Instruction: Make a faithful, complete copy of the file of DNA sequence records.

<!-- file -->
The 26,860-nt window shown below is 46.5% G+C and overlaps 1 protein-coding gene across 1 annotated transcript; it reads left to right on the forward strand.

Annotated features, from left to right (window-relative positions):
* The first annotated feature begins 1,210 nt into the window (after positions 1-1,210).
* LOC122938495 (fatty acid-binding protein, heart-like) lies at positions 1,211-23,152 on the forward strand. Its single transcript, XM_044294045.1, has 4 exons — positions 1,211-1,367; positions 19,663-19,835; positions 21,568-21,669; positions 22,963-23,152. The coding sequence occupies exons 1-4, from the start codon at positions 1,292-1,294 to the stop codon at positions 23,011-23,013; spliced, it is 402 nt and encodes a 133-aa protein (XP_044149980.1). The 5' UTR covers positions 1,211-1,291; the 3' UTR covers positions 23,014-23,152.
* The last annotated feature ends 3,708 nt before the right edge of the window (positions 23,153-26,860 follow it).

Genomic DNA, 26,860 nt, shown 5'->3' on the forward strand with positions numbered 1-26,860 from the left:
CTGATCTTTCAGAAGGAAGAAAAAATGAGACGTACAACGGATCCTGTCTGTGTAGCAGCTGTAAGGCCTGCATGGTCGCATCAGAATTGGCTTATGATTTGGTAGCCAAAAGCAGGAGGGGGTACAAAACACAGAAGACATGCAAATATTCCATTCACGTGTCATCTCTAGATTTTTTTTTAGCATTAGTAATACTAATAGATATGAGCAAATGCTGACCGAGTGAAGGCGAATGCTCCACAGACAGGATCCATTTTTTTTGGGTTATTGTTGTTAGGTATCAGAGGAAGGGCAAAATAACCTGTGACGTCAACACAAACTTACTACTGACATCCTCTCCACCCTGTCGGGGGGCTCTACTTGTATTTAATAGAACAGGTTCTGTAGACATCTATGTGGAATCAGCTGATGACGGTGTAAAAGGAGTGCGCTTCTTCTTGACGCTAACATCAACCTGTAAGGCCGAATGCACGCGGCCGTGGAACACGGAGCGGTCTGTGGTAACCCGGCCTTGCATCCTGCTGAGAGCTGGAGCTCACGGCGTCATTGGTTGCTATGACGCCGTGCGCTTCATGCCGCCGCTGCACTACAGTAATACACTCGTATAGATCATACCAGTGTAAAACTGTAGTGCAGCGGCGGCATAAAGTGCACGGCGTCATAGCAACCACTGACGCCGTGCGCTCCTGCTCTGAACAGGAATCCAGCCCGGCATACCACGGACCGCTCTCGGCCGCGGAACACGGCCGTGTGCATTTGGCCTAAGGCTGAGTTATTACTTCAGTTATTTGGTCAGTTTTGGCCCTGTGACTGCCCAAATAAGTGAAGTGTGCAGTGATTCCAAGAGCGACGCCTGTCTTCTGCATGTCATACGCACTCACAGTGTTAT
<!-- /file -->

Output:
The 26,860-nt window shown below is 46.5% G+C and overlaps 1 protein-coding gene across 1 annotated transcript; it reads left to right on the forward strand.

Annotated features, from left to right (window-relative positions):
* The first annotated feature begins 1,210 nt into the window (after positions 1-1,210).
* LOC122938495 (fatty acid-binding protein, heart-like) lies at positions 1,211-23,152 on the forward strand. Its single transcript, XM_044294045.1, has 4 exons — positions 1,211-1,367; positions 19,663-19,835; positions 21,568-21,669; positions 22,963-23,152. The coding sequence occupies exons 1-4, from the start codon at positions 1,292-1,294 to the stop codon at positions 23,011-23,013; spliced, it is 402 nt and encodes a 133-aa protein (XP_044149980.1). The 5' UTR covers positions 1,211-1,291; the 3' UTR covers positions 23,014-23,152.
* The last annotated feature ends 3,708 nt before the right edge of the window (positions 23,153-26,860 follow it).

Genomic DNA, 26,860 nt, shown 5'->3' on the forward strand with positions numbered 1-26,860 from the left:
CTGATCTTTCAGAAGGAAGAAAAAATGAGACGTACAACGGATCCTGTCTGTGTAGCAGCTGTAAGGCCTGCATGGTCGCATCAGAATTGGCTTATGATTTGGTAGCCAAAAGCAGGAGGGGGTACAAAACACAGAAGACATGCAAATATTCCATTCACGTGTCATCTCTAGATTTTTTTTTAGCATTAGTAATACTAATAGATATGAGCAAATGCTGACCGAGTGAAGGCGAATGCTCCACAGACAGGATCCATTTTTTTTGGGTTATTGTTGTTAGGTATCAGAGGAAGGGCAAAATAACCTGTGACGTCAACACAAACTTACTACTGACATCCTCTCCACCCTGTCGGGGGGCTCTACTTGTATTTAATAGAACAGGTTCTGTAGACATCTATGTGGAATCAGCTGATGACGGTGTAAAAGGAGTGCGCTTCTTCTTGACGCTAACATCAACCTGTAAGGCCGAATGCACGCGGCCGTGGAACACGGAGCGGTCTGTGGTAACCCGGCCTTGCATCCTGCTGAGAGCTGGAGCTCACGGCGTCATTGGTTGCTATGACGCCGTGCGCTTCATGCCGCCGCTGCACTACAGTAATACACTCGTATAGATCATACCAGTGTAAAACTGTAGTGCAGCGGCGGCATAAAGTGCACGGCGTCATAGCAACCACTGACGCCGTGCGCTCCTGCTCTGAACAGGAATCCAGCCCGGCATACCACGGACCGCTCTCGGCCGCGGAACACGGCCGTGTGCATTTGGCCTAAGGCTGAGTTATTACTTCAGTTATTTGGTCAGTTTTGGCCCTGTGACTGCCCAAATAAGTGAAGTGTGCAGTGATTCCAAGAGCGACGCCTGTCTTCTGCATGTCATACGCACTCACAGTGTTAT